WTI closes under $60
Oil tankers on the move in Suez Canal, fears of weaker demand take stage
A bullish supply disruption fear trade has given way to caution.
A massive, marooned container ship, sideways and blocking the Suez Canal, was refloated March 29, making way for oil cargoes and other freight to traverse the vital waterway.
The NASA Earth Observatory said its satellite imagery showed the traffic jammed up around the canal’s two ends March 31 was substantial and likely to take some time to disperse.
But once oil began to move again on the Suez, markets returned to demand worries over new waves of COVID-19 infections, and hiccups in vaccine rollouts.
Alaska North Slope crude fell March 30 by $1.15, closing at $64.11 per barrel, while Brent fell by 84 cents to $64.14 and West Texas Intermediate fell $1.01 to close at $60.55.
The slide continued March 31, ANS falling $1.04 to $63.07, Brent down 60 cents to $63.54, and WTI down $1.39 to $59.16.
It was a lucky moon and a mighty tide that saved the day and prevented a much longer, more complicated salvage operation of the 1,312-foot-long ship Ever Given.
A full moon, known as the full Worm moon, delivered a high spring tide - about 18 inches above normal, which eased the process of straightening out and dislodging the ship in efforts with tugboats, dredging equipment, and backhoes, according to NASA.
“Spring tides occur when tides ‘spring forth’ during new and full moons - when the Earth, Sun, and Moon are in alignment,” NASA said in a March 27 report.
As the Ever Given drifted from the headlines, traders tuned in to signs that throw expectations on the schedule of the pandemic recovery into question.
New infections flared up, while snafus in vaccine programs were further complicated by a trend of non-participation in vaccine programs.
In Europe, concerns over rare blood clotting seen in recipients of the Astra Zeneca vaccine have cooled public enthusiasm for the medicine, and some governments have restricted or discontinued the use of it.
Bullish on flyingIn the United States, passenger air travel - as measured by travelers passing though TSA checkpoints - has maintained a pattern of recovery from pandemic-induced downdrafts of 2020, hitting a high of 1,574,228 passengers March 28, up from only 180,002 on the day in 2020. In 2019, 2,510,294 travelers passed checkpoints on the day.
In France, however, a month-long lockdown will keep travel plans closer to the ground.
President Emmanuel Macron ordered France into its third national lockdown March 31, saying schools would close for three weeks to avert a third wave of COVID-19 infections threatening to overwhelm hospitals, according to a March 31 Reuters story.
“The announcement means that movement restrictions already in place for more than a week in Paris, and some northern and southern regions, will now apply to the whole country for at least a month,” Reuters said.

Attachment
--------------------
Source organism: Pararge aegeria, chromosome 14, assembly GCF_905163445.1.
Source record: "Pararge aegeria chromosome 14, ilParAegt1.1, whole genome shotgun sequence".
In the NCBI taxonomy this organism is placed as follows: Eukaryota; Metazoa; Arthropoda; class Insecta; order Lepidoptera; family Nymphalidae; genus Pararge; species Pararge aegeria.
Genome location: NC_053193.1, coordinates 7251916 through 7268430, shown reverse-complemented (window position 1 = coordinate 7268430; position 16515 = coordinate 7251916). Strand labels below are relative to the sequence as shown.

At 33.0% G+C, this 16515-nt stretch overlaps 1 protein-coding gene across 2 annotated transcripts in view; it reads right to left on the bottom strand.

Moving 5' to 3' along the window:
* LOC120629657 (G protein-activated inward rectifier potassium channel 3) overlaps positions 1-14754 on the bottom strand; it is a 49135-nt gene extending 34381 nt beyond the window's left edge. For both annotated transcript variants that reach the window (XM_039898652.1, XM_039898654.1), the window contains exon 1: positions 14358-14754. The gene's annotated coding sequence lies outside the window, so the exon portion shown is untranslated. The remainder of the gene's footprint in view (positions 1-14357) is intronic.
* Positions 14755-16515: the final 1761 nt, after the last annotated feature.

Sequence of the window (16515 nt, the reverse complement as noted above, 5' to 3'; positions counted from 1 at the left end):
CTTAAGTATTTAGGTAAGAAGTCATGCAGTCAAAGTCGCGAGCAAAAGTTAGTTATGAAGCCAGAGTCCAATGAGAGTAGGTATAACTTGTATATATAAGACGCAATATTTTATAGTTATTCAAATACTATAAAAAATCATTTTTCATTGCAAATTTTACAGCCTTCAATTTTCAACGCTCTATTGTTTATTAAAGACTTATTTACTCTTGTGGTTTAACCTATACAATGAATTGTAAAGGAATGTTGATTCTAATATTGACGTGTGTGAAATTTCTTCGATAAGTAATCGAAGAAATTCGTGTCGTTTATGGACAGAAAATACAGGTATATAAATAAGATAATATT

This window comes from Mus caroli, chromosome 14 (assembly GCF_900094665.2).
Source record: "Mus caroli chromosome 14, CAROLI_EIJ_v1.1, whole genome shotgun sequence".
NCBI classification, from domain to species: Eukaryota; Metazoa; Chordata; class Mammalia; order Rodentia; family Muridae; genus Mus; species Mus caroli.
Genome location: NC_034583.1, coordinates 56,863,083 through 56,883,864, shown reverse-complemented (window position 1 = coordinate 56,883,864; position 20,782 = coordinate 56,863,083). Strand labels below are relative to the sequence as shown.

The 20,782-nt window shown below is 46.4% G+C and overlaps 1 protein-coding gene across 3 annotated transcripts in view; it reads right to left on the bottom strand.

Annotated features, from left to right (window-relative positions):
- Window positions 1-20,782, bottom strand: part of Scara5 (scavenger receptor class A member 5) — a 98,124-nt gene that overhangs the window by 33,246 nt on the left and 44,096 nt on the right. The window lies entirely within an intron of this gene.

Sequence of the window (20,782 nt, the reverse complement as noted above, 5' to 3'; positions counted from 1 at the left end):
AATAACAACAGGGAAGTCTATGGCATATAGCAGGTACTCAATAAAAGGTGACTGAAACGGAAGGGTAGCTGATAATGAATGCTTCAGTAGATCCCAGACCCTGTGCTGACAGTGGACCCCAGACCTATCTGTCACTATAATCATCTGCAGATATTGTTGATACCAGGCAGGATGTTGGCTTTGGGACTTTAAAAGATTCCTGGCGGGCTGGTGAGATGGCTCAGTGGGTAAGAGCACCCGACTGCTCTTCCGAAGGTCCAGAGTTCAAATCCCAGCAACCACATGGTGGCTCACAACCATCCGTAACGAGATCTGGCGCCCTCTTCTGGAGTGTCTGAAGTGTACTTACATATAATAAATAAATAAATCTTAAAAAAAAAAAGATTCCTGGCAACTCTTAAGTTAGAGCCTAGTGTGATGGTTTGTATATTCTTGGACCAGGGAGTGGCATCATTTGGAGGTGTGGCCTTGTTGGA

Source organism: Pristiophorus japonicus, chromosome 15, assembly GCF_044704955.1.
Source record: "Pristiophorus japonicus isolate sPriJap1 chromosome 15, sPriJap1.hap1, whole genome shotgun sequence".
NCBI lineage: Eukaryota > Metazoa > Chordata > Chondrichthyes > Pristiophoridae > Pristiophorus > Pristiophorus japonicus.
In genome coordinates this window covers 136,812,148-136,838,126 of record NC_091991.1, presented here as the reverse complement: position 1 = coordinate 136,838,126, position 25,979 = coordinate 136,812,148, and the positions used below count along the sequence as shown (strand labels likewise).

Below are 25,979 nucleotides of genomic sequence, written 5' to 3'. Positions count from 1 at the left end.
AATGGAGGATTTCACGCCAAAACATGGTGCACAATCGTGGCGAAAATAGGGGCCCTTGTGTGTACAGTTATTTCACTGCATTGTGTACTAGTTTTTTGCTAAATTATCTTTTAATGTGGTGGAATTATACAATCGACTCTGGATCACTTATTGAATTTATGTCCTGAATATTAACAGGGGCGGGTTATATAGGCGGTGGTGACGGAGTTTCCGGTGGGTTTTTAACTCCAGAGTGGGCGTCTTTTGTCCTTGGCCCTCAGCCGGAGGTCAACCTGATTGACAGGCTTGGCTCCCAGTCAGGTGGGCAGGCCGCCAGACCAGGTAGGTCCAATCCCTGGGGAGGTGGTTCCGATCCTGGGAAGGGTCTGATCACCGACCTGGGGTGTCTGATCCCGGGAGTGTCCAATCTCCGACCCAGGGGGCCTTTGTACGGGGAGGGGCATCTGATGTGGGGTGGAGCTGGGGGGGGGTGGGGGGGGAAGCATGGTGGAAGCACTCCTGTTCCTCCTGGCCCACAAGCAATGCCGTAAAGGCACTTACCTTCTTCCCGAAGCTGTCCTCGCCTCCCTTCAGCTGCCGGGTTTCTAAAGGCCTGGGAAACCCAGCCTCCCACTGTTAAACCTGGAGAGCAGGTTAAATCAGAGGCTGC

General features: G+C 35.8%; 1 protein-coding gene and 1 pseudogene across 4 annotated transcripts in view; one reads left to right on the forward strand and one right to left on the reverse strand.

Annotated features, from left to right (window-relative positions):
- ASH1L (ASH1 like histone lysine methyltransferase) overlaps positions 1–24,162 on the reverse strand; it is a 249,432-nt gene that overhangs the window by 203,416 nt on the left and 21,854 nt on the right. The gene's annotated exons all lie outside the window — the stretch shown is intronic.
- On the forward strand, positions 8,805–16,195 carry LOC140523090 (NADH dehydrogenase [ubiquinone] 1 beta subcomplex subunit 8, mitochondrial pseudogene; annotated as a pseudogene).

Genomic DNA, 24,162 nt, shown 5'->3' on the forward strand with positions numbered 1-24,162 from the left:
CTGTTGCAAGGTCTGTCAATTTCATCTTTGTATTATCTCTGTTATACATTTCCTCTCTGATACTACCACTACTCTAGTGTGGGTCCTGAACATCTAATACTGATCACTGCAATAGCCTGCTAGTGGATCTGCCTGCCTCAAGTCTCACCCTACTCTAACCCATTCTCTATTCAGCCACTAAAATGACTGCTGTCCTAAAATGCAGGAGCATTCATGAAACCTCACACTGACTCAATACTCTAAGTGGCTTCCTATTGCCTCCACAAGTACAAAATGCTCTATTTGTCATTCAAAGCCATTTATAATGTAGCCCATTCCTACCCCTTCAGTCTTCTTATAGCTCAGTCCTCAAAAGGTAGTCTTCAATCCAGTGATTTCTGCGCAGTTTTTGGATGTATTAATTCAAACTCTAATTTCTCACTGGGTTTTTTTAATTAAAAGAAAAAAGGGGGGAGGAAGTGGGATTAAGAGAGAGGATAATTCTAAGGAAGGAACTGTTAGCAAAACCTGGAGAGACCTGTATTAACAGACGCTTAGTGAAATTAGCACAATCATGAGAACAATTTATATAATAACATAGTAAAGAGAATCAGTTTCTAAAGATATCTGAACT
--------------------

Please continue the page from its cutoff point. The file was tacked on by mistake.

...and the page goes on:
OPEC+ cautionThe Organization of the Petroleum Exporting Countries signaled that it expected to continue along a curve of demand recovery, based on a release from its 50th Joint Technical Committee meeting via videoconference March 30.
OPEC Secretary General Mohammad Sanusi Barkindo said in opening remarks to the committee that the group must remain cautious and attentive to changing market conditions, after a month that saw many positive developments but also revealed ongoing uncertainties and fragility caused by the COVID-19 pandemic.
The secretary general said that the prospects for global economic growth for 2021 had improved, based on OPEC’s Monthly Oil Market Report which projected growth of 5.1% in 2021, with world oil demand estimated to rise by 5.9 million barrels per day.
But the committee later revised down oil-demand estimates for 2021.
“Global oil demand in 2021 is revised slightly to stand at 5.6 million bpd, and we need to keep in mind that demand contracted by a huge 9.6 million bpd in 2020,” the secretary general said at the OPEC 28th Meeting of the Joint Ministerial Monitoring Committee March 31.
“There is also a continuing divergence between the first and second half of 2021. The first half has again been adjusted lower, mainly due to extended measures and new lockdowns in many key parts of Europe,” he said. “In contrast, oil demand prospects in the second half have remained relatively steady, reflecting expectations for a stronger economic recovery and positive impact of vaccination rollouts.”
OPEC+ must decide whether to extend its production cuts into May, the primary matter to be worked out over the Joint Ministerial Monitoring Committee meeting, and the 15th OPEC and non-OPEC Ministerial meeting April 1.